Whose Side Are You On? Or, Pitt and the Pendulum

Americans fought righteously, and with their eyes on the main chance. They fought for themselves, for their comrades in arms, for their families, for their communities, and with God on their side.

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Blessedly, there was comparatively little cant at this conference, arguments about which side was morally bankrupt, or patriotic celebrations of the Founding Fathers and texts such as those we see on the best-seller lists. There were, however, a couple dogs that did not bark, and every such gathering presents a moment to note the current location of the historiographic pendulum. There was not a single paper that addressed causation, and only one presenter (Ned Landsman) looked back decades before the Revolution to its history. At other historiographic moments, of course, Prime Minister William Pitt’s decision to fight the Seven Years War in North America and across the globe, and his decision to keep Canada in the peace settlement of 1763, thereby reversing the British Empire’s decision at the end of the War of the Austrian Succession fifteen years earlier, would have taken center stage. Not this time, though; causation and deeper history were not discussed.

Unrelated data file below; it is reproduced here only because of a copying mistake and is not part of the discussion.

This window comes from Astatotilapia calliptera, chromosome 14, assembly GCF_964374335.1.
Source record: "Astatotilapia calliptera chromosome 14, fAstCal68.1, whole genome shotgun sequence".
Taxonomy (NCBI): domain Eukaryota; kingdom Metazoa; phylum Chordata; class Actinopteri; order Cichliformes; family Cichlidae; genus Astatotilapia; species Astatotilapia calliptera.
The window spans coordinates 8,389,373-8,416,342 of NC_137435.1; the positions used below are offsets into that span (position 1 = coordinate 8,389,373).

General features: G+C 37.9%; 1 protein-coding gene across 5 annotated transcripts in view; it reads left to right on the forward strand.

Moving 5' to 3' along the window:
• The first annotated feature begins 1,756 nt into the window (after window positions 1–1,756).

There was some discussion of the waging of the war, which might have benefitted from contextualizing the bloodshed historically, but is an essential part of the story nonetheless. Per capita deaths were higher in the American Revolution than those suffered in any subsequent American war, the quasi-exception being among the Confederates who fought against the United States in the Civil War. This means a higher percentage of the living suffered the loss of a loved one, neighbor, or acquaintance in the Revolution than in any American war since. It was an ugly war; there were executions, and soldiers were tortured, homes were pillaged, and limbs were lost. Many never recovered. At no point did half of the American population support the war effort of what became the winning side.

Of course people fought for what they perceived to be their own interests; of course they fought with an eye to defend what they had and in the hope of achieving and acquiring more or being restricted less. Of course violence begat violence and the longer the war continued the more brutal it became. No side—at least for or against; I happen to have a soft spot for some of the morally driven neutrals—was more principled and no side was less so as a group. Americans fought righteously, and with their eyes on the main chance. They fought for themselves, for their comrades in arms, for their families, for their communities, and with God on their side. Of course they did. Don’t we always?